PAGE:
By Elwin LeRoux, Superintendent
Winter provides many opportunities to enjoy outdoor activities • in Nova Scotia. Typically we have enough snow to play with, ponds and lakes freeze over to skate on, and ski hills and snowshoeing trails are ready for action. Our schools view winter the same way: as an opportunity to get outside and participate in activities only available during this season. Physical education teachers, as well as classroom teachers, take students outside to play, discover, learn and be active during the winter months.
Our Children | Winter 2015
The Department of Education and Early Childhood Development has been working on new Primary to Grade 9 physical education curricula. The curriculum encourages physical education teachers to consider not only school equipment and facilities for lessons, but also community resources and natural environments, such as local skating rinks, trails and hills.
I asked our own Susan Steele, Prime Minister’s Award for Teaching Excellence recipient, about her perspective on winter activity as a physical education teacher. Ms. Steele talked to her colleagues and shared some of the winter physical education class options. • •
Winter carnival/snow Olympics: These events are similar to the end of year field day where classes or mixed groups visit stations and play games outside in the snow. Ice-skating: Some schools are able to plan trips to the Halifax Oval for ice-skating. Other schools might plan to visit their local rink. Snow circuits: Students have various stations to complete including “vigorous” snow angels, snow ball target practice and snow relay races. Students love the challenges! Snowshoeing: Some schools have snowshoes available for students to use. They will go for walks or sometimes be really adventurous and have snowshoe races! It is quite the cardiovascular workout!
Ms. Steele also had some suggestions for families. • • • • • •
Sledding Skating on local ponds/ lakes when the ice is safe or visit the Halifax Oval Build a snowman Build a snow fort Hiking trails are usually packed down Skiing or snowboarding
Over the next few months take time to have some winter fun. Build a snowman, go sledding or maybe hit the ski hills. Whatever you choose, being active in the winter is good for everyone in your family. So grab your toque, mitts and scarf and head outdoors.
Snow soccer: Just because the fields are not green doesn’t Elwin LeRoux is the superintendent of the Halifax Regional mean you can’t play soccer! Snow golf: Kick a soccer ball around the snowy field and School Board. Twitter: @ElwinLeRoux try to get the ball in the hoop/ target with as few kicks as possible Sledding: This age-old classic is a great cardio workout. email@example.com Feedback www ourchildrenmagazine.ca Some schools are lucky to have safe hilly areas away from @OurChildrenMag OurChildrenMagazine roads and trees. www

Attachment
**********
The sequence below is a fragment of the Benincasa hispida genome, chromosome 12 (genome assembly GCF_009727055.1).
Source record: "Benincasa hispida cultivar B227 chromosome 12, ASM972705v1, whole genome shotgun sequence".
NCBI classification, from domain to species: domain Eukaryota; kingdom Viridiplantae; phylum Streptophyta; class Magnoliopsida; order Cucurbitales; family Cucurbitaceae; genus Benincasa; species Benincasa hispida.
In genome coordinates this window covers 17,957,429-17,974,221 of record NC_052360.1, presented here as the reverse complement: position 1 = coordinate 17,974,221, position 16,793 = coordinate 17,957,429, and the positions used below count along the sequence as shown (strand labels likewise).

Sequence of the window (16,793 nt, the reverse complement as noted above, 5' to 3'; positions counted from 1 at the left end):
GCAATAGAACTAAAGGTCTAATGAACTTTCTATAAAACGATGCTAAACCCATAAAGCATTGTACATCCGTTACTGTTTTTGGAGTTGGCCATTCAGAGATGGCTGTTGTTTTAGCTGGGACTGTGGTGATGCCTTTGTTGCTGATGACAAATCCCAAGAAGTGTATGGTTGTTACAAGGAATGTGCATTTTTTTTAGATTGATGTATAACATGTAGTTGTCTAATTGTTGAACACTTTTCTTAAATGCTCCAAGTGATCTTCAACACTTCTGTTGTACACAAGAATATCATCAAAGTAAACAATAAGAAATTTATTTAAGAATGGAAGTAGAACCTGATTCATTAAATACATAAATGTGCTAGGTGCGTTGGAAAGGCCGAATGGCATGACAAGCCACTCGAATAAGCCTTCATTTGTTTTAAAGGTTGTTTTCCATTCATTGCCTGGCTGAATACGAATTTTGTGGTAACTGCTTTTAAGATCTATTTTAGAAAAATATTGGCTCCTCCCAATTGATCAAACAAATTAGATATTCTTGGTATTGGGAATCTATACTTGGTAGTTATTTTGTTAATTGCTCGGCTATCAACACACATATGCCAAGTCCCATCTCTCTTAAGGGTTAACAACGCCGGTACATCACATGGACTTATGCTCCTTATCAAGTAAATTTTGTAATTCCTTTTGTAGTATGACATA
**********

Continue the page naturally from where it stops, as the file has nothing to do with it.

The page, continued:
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book reviews Healing the Bruises
Eva and Me
Story by Lori Morgan Illustrations by Kathy Kaulbach Alice Housing Ages 6 to 8
By Eva Purcell-MacIntyre and John MacIntyre MacIntyre Purcell Publishing Ages 10 to 12
By Dave Atkinson Nimbus Publishing Ages 10 to 12
A generation ago, Eva’s story would have been almost unheard of, but it’s becoming a more common one. From an orphanage in Guongdong, China, she made a 13,000-kilometre journey to her new home: a fishing village on Nova Scotia’s South Shore. Jammed with family photos, Eva and Me is a deeply personal story by Eva and her new father, sharing her journey. They explore how John and his wife came to discover Eva in a Dickensian Chinese orphanage, the emergence of her vibrant personality, as she settled into a new life, and her experiences growing up as a Canadian child and discovering her identity. Now 12 years old, Eva shares her story with grace and maturity—this is like getting to read a family’s personal journal.
Kate’s destiny has always been clear: on her thirteenth birthday, she will hear the moon call, and become a werewolf like them. But Kate doesn’t want to be a werewolf. Kate likes ducks, and when the moon calls, she quacks in reply. Her family is nonplussed as Kate transforms into the eponymous wereduck. Writer Dave Atkinson has crafted a world that’s fantastical and funny enough to enchant kids. This is the perfect book for young readers who are ready to graduate to chapter books. Beyond the imagination-sparking premise, it’s a well written story that contains good lessons about discovering yourself and accepting others.
Our Children | Winter 2015
If you’ve never been in the situation, it’s almost impossible to understand what it must be like to be a child in an unsafe home, to have to leave because the people who are supposed to care for you can’t or won’t protect you. With this ambitious and important book, author Lori Morgan, who has worked as a youth counsellor at Alice Housing for the last four years, tries to make the experience more relatable. With warmth, empathy and wisdom, she tells the story of Julia, a young girl who, with her mother, leaves an abusive home and begins the healing process. For kids who have experienced domestic violence, the story will be relatable and perhaps show them the light at the end of the tunnel. Kids who haven’t had such experiences will learn to see through the eyes of a kid just like them. This is an important book—a complex topic handled well, and perfectly complemented with Kathy Kaulbach’s evocative illustrations.
By Trevor J. Adams
Cupcake Diaries By: Coco Simon Ages 8 to 12 Cupcake Diaries is a series of books about four girls in middle school who own a cupcake business together. They do lots of events like birthdays, weddings and parties. They started their business on the first day of middle school when Katie brought in cupcakes to school during lunch. Throughout the series they have had lots of adventures and lots of new things happen. This would be interesting to pre-teens thinking of starting their own business.
Brookelyn Joyce Grade 6 Central Spryfield Elementary